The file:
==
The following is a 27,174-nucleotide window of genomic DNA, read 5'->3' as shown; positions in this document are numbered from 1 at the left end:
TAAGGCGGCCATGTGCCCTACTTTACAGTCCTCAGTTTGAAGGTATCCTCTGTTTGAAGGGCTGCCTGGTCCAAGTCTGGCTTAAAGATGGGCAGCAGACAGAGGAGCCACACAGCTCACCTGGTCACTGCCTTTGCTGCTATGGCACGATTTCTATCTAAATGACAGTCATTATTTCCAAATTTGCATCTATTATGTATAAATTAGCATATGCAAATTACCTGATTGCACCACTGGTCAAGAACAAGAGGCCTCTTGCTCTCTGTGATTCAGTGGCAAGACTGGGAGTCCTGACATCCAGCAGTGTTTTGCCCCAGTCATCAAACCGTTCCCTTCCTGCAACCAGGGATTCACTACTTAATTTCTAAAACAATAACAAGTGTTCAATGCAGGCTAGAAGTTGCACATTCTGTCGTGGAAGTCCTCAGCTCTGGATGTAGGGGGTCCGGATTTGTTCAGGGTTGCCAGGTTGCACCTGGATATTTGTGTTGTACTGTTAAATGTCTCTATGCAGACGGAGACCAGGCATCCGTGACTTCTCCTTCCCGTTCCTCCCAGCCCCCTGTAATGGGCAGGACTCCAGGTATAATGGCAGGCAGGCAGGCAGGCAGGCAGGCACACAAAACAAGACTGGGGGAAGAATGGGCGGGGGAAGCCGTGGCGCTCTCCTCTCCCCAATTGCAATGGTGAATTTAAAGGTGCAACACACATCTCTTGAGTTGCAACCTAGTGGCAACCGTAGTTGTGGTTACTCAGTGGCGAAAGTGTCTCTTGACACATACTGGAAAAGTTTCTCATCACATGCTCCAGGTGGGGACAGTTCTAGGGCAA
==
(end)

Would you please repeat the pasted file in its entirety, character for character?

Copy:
The following is a 27,174-nucleotide window of genomic DNA, read 5'->3' as shown; positions in this document are numbered from 1 at the left end:
TAAGGCGGCCATGTGCCCTACTTTACAGTCCTCAGTTTGAAGGTATCCTCTGTTTGAAGGGCTGCCTGGTCCAAGTCTGGCTTAAAGATGGGCAGCAGACAGAGGAGCCACACAGCTCACCTGGTCACTGCCTTTGCTGCTATGGCACGATTTCTATCTAAATGACAGTCATTATTTCCAAATTTGCATCTATTATGTATAAATTAGCATATGCAAATTACCTGATTGCACCACTGGTCAAGAACAAGAGGCCTCTTGCTCTCTGTGATTCAGTGGCAAGACTGGGAGTCCTGACATCCAGCAGTGTTTTGCCCCAGTCATCAAACCGTTCCCTTCCTGCAACCAGGGATTCACTACTTAATTTCTAAAACAATAACAAGTGTTCAATGCAGGCTAGAAGTTGCACATTCTGTCGTGGAAGTCCTCAGCTCTGGATGTAGGGGGTCCGGATTTGTTCAGGGTTGCCAGGTTGCACCTGGATATTTGTGTTGTACTGTTAAATGTCTCTATGCAGACGGAGACCAGGCATCCGTGACTTCTCCTTCCCGTTCCTCCCAGCCCCCTGTAATGGGCAGGACTCCAGGTATAATGGCAGGCAGGCAGGCAGGCAGGCAGGCACACAAAACAAGACTGGGGGAAGAATGGGCGGGGGAAGCCGTGGCGCTCTCCTCTCCCCAATTGCAATGGTGAATTTAAAGGTGCAACACACATCTCTTGAGTTGCAACCTAGTGGCAACCGTAGTTGTGGTTACTCAGTGGCGAAAGTGTCTCTTGACACATACTGGAAAAGTTTCTCATCACATGCTCCAGGTGGGGACAGTTCTAGGGCAA